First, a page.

The query editor has a link named Generated SQL that shows up after a query as been executed, while in panel edit mode. Click on it and it will expand and show the raw interpolated SQL string that was executed.

Templates and variables

Follow these instructions to add a new Oracle query variable. Use your Oracle data source as your data source

Oracle query can return things like measurement names, key names or key values that are shown as a dropdown select box.

Examples:

  • you can have a variable that contains all values for the hostname column in the host table

    SELECT hostname FROM host
    
  • A query can return multiple columns and Grafana will automatically create a list from them. For example, the query below will return a list with values from hostname and hostname2.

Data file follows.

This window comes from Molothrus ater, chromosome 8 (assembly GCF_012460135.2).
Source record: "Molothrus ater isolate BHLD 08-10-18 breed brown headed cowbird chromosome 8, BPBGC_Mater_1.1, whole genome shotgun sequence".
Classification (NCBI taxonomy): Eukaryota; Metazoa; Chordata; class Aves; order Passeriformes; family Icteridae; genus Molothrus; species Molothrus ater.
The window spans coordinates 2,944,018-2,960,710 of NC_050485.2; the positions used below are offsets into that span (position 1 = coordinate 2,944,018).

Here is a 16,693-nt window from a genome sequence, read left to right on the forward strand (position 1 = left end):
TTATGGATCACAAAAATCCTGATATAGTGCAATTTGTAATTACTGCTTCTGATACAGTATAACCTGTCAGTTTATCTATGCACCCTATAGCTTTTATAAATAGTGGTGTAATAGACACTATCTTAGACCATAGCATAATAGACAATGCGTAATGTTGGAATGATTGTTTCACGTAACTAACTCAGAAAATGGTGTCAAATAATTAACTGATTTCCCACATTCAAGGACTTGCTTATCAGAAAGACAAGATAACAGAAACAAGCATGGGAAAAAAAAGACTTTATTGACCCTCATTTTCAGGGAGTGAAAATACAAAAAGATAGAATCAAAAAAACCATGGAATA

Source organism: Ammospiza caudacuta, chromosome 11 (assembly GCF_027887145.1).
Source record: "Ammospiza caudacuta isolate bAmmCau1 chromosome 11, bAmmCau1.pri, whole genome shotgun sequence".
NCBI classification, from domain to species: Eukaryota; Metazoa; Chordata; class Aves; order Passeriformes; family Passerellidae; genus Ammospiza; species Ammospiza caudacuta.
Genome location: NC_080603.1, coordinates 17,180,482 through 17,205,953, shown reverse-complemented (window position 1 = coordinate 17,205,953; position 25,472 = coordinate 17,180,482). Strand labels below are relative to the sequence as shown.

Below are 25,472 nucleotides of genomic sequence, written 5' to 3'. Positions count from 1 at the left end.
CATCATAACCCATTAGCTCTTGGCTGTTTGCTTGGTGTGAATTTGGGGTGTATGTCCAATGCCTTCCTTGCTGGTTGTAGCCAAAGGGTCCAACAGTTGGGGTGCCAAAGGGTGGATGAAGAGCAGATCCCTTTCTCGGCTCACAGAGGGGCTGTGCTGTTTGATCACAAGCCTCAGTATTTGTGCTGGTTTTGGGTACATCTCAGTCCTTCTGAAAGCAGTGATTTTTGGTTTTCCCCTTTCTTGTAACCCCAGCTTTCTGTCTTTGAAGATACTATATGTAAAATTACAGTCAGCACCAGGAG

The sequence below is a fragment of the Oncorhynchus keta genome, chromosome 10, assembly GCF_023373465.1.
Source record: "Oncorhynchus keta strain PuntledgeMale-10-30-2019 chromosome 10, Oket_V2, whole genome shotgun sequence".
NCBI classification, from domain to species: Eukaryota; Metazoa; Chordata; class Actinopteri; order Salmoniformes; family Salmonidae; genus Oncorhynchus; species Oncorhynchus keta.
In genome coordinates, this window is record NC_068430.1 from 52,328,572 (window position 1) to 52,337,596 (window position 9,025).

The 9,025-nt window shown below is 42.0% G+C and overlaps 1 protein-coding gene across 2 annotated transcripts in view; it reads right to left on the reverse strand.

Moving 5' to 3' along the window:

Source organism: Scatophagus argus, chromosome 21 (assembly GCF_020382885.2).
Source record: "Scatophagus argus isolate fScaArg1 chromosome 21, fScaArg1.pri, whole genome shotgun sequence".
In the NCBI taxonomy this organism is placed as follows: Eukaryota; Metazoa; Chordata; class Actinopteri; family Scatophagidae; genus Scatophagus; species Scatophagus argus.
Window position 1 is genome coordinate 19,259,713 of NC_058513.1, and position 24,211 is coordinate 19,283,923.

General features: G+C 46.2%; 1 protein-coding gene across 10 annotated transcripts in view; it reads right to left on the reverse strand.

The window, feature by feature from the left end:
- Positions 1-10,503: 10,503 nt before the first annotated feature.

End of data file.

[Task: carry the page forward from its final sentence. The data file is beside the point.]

SELECT host.hostname, other_host.hostname2 FROM host JOIN other_host ON host.city = other_host.city
    
  • To use time range dependent macros like $__timeFilter(column) in your query the refresh mode of the template variable needs to be set to On Time Range Change.

    SELECT event_name FROM event_log WHERE $__timeFilter(time_column)
    
  • Another option is a query that can create a key/value variable. The query should return two columns that are named __text and __value. The __text column value should be unique (if it is not unique then the first value is used). The options in the dropdown will have a text and value that allows you to have a friendly name as text and an id as the value. An example query with hostname as the text and id as the value:

    SELECT hostname AS __text, id AS __value FROM host